Webster Hall features the following:
There are no Living-Learning Communities in Webster Hall this year.
Webster Hall is Leed Silver certified under the LEED® for Existing Buildings: Operations & Maintenance rating system. Emerson Hall and Webster Hall are the first LEED® EBOM certified buildings at UC Davis. Webster Hall sustainability features include:
Use the following address to send mail and packages to Webster Hall residents.
There is one mailbox for each room. Webster Hall's mailboxes are located on the first floor of Emerson Hall.
Packages that do not fit in a mailbox are held at the Area Service Desk until residents can pick them up. The ASD notifies residents via email when they receive packages.
(room #) Webster Hall
541 Oxford Circle
Davis, CA 95616
Items in parenthesis should be customized with residents' specific information, including their names and room numbers.
Watch the following video to see what living in Webster Hall is like.
Refer to the move-in webpage for information about moving in to Webster Hall. Move-in details vary based upon the time of year.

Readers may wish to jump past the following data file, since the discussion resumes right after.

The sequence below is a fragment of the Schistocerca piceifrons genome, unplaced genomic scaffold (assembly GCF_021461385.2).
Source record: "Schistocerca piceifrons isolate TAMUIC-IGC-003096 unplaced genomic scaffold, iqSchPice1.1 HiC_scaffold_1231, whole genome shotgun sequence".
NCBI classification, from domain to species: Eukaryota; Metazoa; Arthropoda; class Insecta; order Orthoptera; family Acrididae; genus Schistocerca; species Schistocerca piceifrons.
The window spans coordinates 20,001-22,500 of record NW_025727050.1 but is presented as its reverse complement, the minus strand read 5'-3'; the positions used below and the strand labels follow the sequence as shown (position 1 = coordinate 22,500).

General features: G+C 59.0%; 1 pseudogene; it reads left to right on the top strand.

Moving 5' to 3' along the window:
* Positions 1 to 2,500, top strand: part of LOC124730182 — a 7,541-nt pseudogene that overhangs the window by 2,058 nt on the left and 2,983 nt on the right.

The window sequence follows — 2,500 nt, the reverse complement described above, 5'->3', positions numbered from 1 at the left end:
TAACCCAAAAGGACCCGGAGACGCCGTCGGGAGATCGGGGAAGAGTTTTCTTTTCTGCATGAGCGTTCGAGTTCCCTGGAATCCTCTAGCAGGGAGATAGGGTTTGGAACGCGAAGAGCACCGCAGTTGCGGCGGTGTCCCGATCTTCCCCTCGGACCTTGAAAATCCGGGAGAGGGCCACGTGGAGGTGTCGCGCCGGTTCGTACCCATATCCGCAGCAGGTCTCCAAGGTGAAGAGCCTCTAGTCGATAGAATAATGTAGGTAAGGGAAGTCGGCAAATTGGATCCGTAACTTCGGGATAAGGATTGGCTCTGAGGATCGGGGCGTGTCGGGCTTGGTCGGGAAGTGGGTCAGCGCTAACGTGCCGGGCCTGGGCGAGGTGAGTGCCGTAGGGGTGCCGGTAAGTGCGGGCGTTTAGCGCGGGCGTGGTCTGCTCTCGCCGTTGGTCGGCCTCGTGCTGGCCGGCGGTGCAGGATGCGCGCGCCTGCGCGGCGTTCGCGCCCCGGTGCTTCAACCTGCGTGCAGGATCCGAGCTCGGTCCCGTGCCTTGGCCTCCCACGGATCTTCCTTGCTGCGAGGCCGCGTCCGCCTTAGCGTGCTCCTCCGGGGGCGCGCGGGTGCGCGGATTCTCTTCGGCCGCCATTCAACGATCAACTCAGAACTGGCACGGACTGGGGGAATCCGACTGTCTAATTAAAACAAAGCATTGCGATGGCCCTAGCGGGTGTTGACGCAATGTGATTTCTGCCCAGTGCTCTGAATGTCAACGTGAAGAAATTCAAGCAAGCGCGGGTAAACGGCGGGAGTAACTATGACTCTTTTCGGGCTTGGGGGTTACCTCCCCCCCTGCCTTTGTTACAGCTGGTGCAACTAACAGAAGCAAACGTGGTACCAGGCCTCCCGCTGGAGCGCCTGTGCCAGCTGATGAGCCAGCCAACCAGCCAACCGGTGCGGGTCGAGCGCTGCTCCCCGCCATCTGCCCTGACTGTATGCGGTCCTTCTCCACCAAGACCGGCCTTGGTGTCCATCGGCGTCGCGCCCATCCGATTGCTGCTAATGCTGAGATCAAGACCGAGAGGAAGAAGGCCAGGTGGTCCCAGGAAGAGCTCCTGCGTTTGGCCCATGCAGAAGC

Webster, Emerson, and Thoreau Halls were named by the original owner of what we now call the Cuarto housing area. When student housing purchased these buildings in fall 1986 they decided to keep the original building names. Webster Hall was named after Massachusetts statesman and senator, Daniel Webster. Webster was one of the nation's most prominent conservatives, leading opposition to Democrat Andrew Jackson and the Democratic Party. During his 40 years in national politics, Webster served in the House of Representatives for 10 years (representing New Hampshire), in the Senate for 19 years (representing Massachusetts), and was appointed the Secretary of State under three presidents. Webster took part in several key U.S. Supreme Court cases which established important constitutional precedents that bolstered the authority of the federal government. As Secretary of State, he negotiated the Webster-Ashburton Treaty, which established the definitive eastern border between the United States and Canada. Webster was considered the Northern member of a trio known as the "Great Triumvirate", with his colleagues Henry Clay from the West (Kentucky) and John C. Calhoun from the South (South Carolina). His "Reply to Hayne" in 1830 was regarded as "the most eloquent speech ever delivered in Congress." Throughout his life, Daniel Webster continued to influence politics and helped shape the United States as it is known today.